20 January 2013

High School Credit Planning For Homeschoolers

Whew, this last week I've been looking more into planing for Sania's high school years. Basically what I'm finding is that it's a real headache just planning for it. As a homeschooler, her possibilities for earning credits are endless. However, I've found different colleges actually require different numbers of credits and may have slight differences in the basic classes they may or may not require. One site suggested checking with possible colleges your child plans on attending before planning out high school course work.

When I start a conversation with Nia about high school, her eyes kind of glaze over. She is clearly uninterested. Who can blame her, if she were in public school, Sania would be a 7th grader this year. Being homeschooled, she is working on 3 high school level classes right now. She is interested in her future, but like any 13 year old, right now she is more interested in right now. If I were to try and get her to figure out her top college choices, I think she would have me taken straight to the looney bin. 

So how do we plan for the future. Obviously, I'm not going to ask my 13 year old to make any concrete plans on the mater. I was 30-ish before I actually knew what I wanted to do with my life. There are several basic credits you can plan on your son or daughter needing. Then electives should be based on things they are interested in or if they do have a planned college major or a few they are thinking about, plan electives around these. Nia recently picked out a few possible career choices (you can read about that in a post here), and we are looking at electives that will help her decide if she is really interested in these choices. Here is a bit of break down on what high school credits are generally needed.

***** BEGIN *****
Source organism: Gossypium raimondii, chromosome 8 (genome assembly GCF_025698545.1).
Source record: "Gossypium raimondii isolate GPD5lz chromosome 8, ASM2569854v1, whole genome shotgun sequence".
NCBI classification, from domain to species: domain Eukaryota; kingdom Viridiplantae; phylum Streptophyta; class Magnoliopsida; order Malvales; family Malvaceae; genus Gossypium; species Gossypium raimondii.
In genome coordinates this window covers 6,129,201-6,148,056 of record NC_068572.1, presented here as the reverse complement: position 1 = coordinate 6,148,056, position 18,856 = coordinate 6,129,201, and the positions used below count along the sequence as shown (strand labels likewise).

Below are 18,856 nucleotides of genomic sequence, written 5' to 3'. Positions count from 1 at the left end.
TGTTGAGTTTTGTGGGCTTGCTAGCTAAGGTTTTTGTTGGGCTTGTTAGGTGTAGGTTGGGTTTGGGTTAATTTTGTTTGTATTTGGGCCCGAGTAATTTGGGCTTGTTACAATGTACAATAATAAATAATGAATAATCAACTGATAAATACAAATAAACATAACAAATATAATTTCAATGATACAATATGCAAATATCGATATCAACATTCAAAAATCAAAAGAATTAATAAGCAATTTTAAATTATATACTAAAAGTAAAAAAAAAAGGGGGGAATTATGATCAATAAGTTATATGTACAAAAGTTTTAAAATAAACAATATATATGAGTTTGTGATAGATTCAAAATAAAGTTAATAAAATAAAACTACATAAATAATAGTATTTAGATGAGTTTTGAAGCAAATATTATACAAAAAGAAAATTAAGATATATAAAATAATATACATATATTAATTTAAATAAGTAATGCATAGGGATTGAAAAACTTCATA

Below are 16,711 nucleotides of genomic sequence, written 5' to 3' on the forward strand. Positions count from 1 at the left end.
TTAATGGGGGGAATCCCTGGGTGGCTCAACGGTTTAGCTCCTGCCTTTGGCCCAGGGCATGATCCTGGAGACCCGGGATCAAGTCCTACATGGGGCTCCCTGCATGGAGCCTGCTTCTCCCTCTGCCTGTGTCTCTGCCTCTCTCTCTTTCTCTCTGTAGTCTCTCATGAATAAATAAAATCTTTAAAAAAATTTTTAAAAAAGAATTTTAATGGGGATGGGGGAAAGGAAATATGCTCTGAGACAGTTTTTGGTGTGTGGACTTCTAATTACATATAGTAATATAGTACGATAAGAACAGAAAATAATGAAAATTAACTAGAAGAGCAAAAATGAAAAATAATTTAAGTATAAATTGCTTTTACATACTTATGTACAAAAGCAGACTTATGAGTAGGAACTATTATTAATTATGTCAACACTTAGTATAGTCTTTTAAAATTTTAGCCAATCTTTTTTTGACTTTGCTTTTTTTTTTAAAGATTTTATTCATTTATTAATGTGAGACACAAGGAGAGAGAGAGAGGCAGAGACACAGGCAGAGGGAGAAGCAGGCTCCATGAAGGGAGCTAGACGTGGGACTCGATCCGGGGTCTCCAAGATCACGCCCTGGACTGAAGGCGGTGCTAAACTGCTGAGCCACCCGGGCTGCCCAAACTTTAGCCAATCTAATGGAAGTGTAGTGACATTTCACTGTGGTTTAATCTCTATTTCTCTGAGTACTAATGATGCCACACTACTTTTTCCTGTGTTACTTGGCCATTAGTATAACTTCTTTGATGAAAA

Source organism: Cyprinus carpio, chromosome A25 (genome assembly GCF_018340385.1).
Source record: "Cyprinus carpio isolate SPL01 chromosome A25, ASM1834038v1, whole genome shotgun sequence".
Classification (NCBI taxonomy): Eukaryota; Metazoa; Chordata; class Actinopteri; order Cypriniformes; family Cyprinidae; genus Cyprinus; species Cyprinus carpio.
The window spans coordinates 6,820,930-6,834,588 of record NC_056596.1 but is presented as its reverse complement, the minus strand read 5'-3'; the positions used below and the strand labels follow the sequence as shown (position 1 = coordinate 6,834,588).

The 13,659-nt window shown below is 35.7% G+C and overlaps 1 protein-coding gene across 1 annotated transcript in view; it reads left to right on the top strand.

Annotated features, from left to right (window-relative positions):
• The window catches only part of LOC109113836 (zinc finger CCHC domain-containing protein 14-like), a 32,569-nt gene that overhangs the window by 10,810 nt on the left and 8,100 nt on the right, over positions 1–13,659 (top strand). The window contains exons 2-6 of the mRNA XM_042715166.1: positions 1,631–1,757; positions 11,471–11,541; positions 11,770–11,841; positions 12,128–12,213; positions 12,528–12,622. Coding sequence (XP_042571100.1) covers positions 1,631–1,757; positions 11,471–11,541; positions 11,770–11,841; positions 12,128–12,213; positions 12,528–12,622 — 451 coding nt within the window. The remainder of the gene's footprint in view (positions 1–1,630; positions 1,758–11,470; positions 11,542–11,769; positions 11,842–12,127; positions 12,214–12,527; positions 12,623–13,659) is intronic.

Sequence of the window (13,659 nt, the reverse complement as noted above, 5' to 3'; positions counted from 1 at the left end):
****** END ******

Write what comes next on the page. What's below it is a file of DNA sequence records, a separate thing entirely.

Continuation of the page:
Math - 3 to 4 credits, Most colleges require Algebra 1 and Geometry.

English - 4 credits

Science - 3 credits - Some colleges ask that all 3 have labs, others require only 1 lab.

Social Studies - 2 to 4 - US and World history are generally required, some colleges also require a credit in government.

Foreign Language - 2 to 4 -  Most colleges require 2, some require 4, and there are a few colleges that do not require any foreign language credits.

Physical Education - 1 to 2, some colleges may require this to be broken into health and p.e. components.

Fine Arts - 1 - This may or may not be required.

Electives - Enough electives should be included so that the student has a total of 21 to 25 credits.

Ok, now that I've gone over all the things your kid needs to qualify as a high school education, I'll go over what exactly it is that qualifies work as a high school credit. High school credit can be counted in 1/2 credit or 1 credit increments. If your child is working out of a High School level book, then, obviously in earns a high school credit. If your teen is working through book that would equal 1 credit in public school or one designed similarly for homeschoolers, then finishing that book earns them 1 high school credit. If you are not using a traditional curriculum then you can count up hours. This can be done either by literally counting up the hours or looking at hours per week.

1 Credit = between 120 and 180 hours = 3 to 5 hours per week for an average school year

1/2 Credit = between 75 to 90 hours = 1 to 3 hours per week for an average school year
The above information was gathered from eHow, The Princeton Review, and from a webinar  done by Lee Binz. You can find Lee Binz's blog here.

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